n our absence, MAC Director Frank Moses had corrected the computer glitch and Dave's presentation was ready. Dave used his projected photos to make suggestions for capturing nature. Many of the participants had questions for Dave which he answered often using his equipment as props.

Leaving the workshop I purchased a sub sandwich at the Wolcott Big M and brought it to Bradley's home for lunch. On the way out of town stopped at the Wolcott Falls.

Super Full Moon

Photographed 10:22 PM
Saturday, March 19, 2011
This evening when the moon rises in the eastern sky it will not just be full, the moon will be making its closest approach to Earth in 18 years.

If no clouds (a stargazer's nightmare in Central New York) get in the way, the moon will appear about 10 to 15 percent larger than normal.

The best time to view the moon will be at sunset. According to the Astronomical Society of Palm Beaches, the best way to view this super moon will be by the naked eye, not a telescope. The lunar surface will be too bright to easily discern mountains and craters.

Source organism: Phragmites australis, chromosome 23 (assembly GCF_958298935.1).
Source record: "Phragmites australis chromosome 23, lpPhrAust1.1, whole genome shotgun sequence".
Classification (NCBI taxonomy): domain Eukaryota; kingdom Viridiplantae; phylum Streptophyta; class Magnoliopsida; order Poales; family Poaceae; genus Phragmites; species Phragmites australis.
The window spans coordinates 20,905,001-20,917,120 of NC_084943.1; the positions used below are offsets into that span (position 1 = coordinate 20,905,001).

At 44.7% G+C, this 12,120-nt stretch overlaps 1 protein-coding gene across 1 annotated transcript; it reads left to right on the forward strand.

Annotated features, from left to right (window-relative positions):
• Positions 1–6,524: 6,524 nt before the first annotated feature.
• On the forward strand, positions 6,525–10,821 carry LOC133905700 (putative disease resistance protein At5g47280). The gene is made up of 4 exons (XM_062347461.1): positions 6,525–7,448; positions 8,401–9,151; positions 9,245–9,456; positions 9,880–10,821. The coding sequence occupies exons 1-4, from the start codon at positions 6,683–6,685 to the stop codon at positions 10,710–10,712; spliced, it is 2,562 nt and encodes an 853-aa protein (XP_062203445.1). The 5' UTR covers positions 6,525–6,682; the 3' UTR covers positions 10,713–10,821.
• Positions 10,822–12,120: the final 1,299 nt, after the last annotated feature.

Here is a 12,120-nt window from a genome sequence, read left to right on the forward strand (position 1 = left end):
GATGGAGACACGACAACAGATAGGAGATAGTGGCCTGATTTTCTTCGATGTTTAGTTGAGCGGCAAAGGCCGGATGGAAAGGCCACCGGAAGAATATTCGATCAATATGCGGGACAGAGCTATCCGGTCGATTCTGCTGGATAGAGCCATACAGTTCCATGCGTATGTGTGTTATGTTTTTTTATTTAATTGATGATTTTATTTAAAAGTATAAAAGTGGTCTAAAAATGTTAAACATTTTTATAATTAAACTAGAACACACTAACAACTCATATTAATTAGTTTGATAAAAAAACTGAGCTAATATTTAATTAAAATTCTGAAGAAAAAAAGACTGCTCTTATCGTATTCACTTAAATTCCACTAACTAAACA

Photographed 10:24 PM
Saturday, March 19, 2011

 At 7:45 PM went outside to view the moon, but it was partially hidden by the neighborly rooftops. But this supper full moon appeared to be bigger and brighter than usual. Whether its perigee of about 221,567 miles away optically increased the moon's size by 14 percent or the moon's brightness by 30 percent could not be determined by my observations. Unaware of this phenomenon in March of 1993 tonight's viewing provided a moment of awe for me.
Photographed 10:26 PM
Saturday, March 19, 2011

Some astronomers believe a super moon causes an increase in natural disasters on our planet such as earthquakes. Though this theory is not likely to occur, it is not being completely ruled out. This impending occurrence is said to have no link to the recent Japan earthquake and tsunami.



Winky Dink and You